St. Vincent — MASSEDUCTION ANALYSIS & REVIEW
If she hadn’t already, Annie Clark cemented herself as one of this generation’s most creative, intuitive, and intelligent musicians with this release of wonderfully enjoyable songs. This is such an important album for the modern music world to take in for multiple reasons; first and foremost being that it uses all the conventions and musical priorities that today’s astute listeners crave while maintaining a core of stability, sensibility, and simplicity.
Timbre was obviously the most dynamic and experimental element, staying true to the big picture direction of the sophisticated music world and satisfying modern listeners who care deeply about those directions. Clark’s wonderful command and love for the electric guitar, as well as the overall spacious room given to grasping and gorgeous electronic atmospheres, made this a true success in that regard. Many musicians today seem to stop there — they attempt to gratify their audience through a one-dimensional experiment that maintains their direction. That normally results in music being rather weak in other crucial areas, and therefore not as pleasing to the masses as the musician wanted.
Clark didn’t stop at that level of gratification, though, which was ultimately her greatest success on this album. The music was powerful on a personal level, perhaps the most important level of gratification, since this music never sounded like it was written for anyone but the musician. That was a great quality here, since it paired an obvious modern, thought-out, experimental sound with a mysterious air around it that further pulls the listener in. Whether she was conscious of this or not is irrelevant; I review music and not the musician.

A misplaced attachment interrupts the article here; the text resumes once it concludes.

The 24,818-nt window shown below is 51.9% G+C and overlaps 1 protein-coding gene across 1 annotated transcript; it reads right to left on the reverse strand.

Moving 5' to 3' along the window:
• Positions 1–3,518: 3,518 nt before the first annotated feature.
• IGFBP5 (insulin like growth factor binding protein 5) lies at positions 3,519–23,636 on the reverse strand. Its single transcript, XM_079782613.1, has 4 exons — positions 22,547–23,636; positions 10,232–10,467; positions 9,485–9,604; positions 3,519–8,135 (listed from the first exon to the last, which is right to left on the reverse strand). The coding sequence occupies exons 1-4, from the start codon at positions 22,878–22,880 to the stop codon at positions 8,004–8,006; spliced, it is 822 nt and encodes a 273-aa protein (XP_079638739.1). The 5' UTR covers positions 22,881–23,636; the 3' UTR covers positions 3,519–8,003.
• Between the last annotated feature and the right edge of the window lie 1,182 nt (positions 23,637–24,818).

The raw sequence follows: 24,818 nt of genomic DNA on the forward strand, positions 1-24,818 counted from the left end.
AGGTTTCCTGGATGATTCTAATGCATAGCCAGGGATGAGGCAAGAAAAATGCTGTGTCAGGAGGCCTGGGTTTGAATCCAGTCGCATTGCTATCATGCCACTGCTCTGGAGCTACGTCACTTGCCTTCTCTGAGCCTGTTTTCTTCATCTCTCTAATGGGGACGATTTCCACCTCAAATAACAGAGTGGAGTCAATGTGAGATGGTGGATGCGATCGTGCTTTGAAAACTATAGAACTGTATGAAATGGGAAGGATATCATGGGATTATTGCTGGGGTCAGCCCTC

This result was accomplished in a rather clear way: intriguing melodies. With every moving part that surrounded each song, the most important and recognizable part was the melodic layer that turned neat sonic exploration into a worthwhile and engaging few minute song. The constant successes of the melodic shape and presence snowballed throughout the album until it abruptly stopped when it was all over, making the listener want to experience the ride over and over again.
This was being done amidst a multitude of different sonic presentations, from the piano dominant acoustics of “Happy Birthday, Johnny” and “New York” to the riveting spatial textures in “Los Ageless” and “Fear the Future”. This album is like a “pick your poison” experience, as every song here is at such a high level of quality and interest, each with the ability to inspire in their own small ways; except for, unfortunately, the title track, which fell melodically and harmonically flat compared to the rest.
The were some distinct moments of a loss in direction or purpose in the harmonic layer given what the rest of the music was doing, and there weren’t enough completely breathtaking musical decisions for this work to reach incredible status. This is still undoubtedly an amazing work, especially given the year it was released. This is a complete gem among the many albums released today that try to gratify specific circles or lose sight of musical fundamentals. It’s rather unfortunate that that’s so rare today, but it makes this album all the more sweet, and certainly one of the best of the year.